The second breakthrough was deriving DHA and EPA from algae, which is where the fish get it, anyway. This had the secondary benefit of being ecologically better, because algae can be farmed, whereas fish and krill populations suffered from the high demand. Currently, there are only a couple of providers of algae-derived omegas for food and beverage applications, but India has seen a new venture positioned to take up the slack. Moreover, unlike some nutraceutical ingredients that lose efficacy once converted to pills and tablets, omegas translate very well to supplement form as gelcaps or chews.
Vitamin D: A New Silver Bullet
Recently, vitamin D has seen a huge wave of interest for mitigating a host of diseases and dysfunctions, such as weight management, diabetes and depression. Similar to omega oils, the trend corresponds with a sudden flood of studies bearing out its benefits. And, heart health is also included. As a hormone critical to kidney function, vitamin D plays its role in regulating blood pressure which, in turn, is part of the overall cardiovascular health picture. But, the fat-soluble vitamin also has a direct role. Calcium, too, plays a role in heart health via regulation of blood pressure and endothelial and heart muscle impulses. Calcium is often paired with vitamin D in both supplements and food and beverage items.
Among a number of recent studies connecting vitamin D to heart health, one published this summer in the journal Clinical Endocrinology1 points to the existence of vitamin D receptors and the presence of vitamin D-metabolizing enzymes in the heart and blood vessels as proof of the need for the vitamin to help prevent CVD throughout the lifespan.
With so much interest in vitamin D, the nutrient is poised to break out of its long-standing position as a dairy denizen and a supplement. Already included in milk analogs (such as Pacific soymilk and So-Delicious Coconut milk) and juice beverages (especially orange juice), D fortification has increased dramatically in the past few years and now sees regular application in smoothie beverages (e.g., select Bolthouse Brands products), ice cream novelties (So-Delicious again, this time in its ice cream bars), and breakfast cereals, bars and baked goods (e.g., Vitalicious VitaBrownies and FiberOne bars).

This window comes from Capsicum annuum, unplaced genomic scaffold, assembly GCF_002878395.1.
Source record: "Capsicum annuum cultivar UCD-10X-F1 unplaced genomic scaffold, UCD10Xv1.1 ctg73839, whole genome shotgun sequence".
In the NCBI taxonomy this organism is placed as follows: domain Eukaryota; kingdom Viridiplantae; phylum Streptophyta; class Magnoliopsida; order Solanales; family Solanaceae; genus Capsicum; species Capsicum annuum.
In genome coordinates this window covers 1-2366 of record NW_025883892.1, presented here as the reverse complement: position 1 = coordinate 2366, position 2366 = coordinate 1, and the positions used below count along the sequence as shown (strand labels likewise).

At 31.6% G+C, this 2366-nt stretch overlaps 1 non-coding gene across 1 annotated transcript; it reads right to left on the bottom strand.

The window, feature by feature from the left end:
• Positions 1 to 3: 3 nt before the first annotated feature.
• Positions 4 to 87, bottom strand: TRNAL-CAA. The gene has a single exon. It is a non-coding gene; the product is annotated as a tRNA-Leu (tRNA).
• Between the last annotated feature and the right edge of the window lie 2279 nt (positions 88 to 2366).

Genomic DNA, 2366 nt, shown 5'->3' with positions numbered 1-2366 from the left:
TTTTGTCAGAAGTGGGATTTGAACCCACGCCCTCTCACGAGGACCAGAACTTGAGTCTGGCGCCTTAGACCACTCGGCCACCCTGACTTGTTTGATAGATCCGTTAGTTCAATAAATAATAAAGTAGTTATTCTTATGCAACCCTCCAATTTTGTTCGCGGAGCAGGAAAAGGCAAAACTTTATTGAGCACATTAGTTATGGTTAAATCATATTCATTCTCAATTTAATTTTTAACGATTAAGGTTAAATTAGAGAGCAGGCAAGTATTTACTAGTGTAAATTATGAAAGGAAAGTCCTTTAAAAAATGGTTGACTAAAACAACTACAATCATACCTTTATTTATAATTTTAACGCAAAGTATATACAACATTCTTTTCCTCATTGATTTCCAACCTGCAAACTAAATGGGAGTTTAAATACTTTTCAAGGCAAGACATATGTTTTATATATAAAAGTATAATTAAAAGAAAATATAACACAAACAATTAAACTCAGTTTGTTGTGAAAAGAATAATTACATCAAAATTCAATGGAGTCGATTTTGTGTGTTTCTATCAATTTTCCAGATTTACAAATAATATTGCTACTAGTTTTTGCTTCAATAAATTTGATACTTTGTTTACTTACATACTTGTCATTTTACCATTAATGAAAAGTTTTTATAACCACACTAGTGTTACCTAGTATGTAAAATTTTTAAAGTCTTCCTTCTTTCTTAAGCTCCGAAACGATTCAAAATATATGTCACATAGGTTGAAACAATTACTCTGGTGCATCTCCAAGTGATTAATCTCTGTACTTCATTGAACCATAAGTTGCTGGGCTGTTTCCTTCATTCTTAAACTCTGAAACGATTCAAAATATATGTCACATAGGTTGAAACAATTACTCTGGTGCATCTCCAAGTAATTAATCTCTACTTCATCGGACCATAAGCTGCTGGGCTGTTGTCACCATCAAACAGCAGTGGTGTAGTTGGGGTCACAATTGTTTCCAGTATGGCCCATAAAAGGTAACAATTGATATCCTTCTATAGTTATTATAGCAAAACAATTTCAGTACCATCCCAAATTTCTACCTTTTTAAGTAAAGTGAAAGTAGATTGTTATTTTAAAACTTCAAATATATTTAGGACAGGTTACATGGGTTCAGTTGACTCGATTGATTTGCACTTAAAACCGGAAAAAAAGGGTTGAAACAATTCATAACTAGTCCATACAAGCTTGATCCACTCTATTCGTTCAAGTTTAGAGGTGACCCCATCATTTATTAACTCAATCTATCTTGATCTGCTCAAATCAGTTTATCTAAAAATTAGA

Coming Up CoQ
“One ingredient that plays a huge role in heart health, yet is too often overlooked, is coenzyme Q10,” according to Mark Anthony, Ph.D., and adjunct professor of health science at St. Edwards University, Austin, Texas. Coenzyme Q10 is a vitamin-like molecule that plays a fundamental role both as an antioxidant and in energy metabolism within the mitochondria of the cells, especially regarding energy output of cardiac muscle.
CoQ10 also is involved in protecting against the oxidation of cholesterol carried in the low-density lipoproteins (LDLs), which increases the risk factor for cardiovascular disease via the accumulation of atherosclerotic plaque.
“There are, in fact, many ongoing lines of research into additional beneficial effects of CoQ10 on cardiovascular disease in relation to its ability to stabilize membranes and reduce inflammation,” adds Anthony. He is also a former nutrition science researcher at the University of Texas, where he managed the research lab of Karl Folkers, Ph.D., who discovered CoQ10’s chemistry. “The drain on CoQ10 increases as we age, beginning as early as around age 30, making it a serious candidate for supplementation in the diet.”
Coenzyme Q10 was historically provided as crystals suspended in oil; thus, it was fat-soluble and difficult to use in food and beverage products. However, several nutraceutical manufacturers have created water-soluble forms, such as powders and microencapsulates, to be used in many consumer snacks or drink products.
On the macroingredient side, fruits, nuts and seeds have been big players in the cardio-health arena. The red and purple fruits and vegetables, such as blueberries, blackberries, cherries and other antioxidant powerhouses like them, including the now-ubiquitous açai and goji, keep arteries running clean via an anti-inflammatory action that prevents plaque build-up.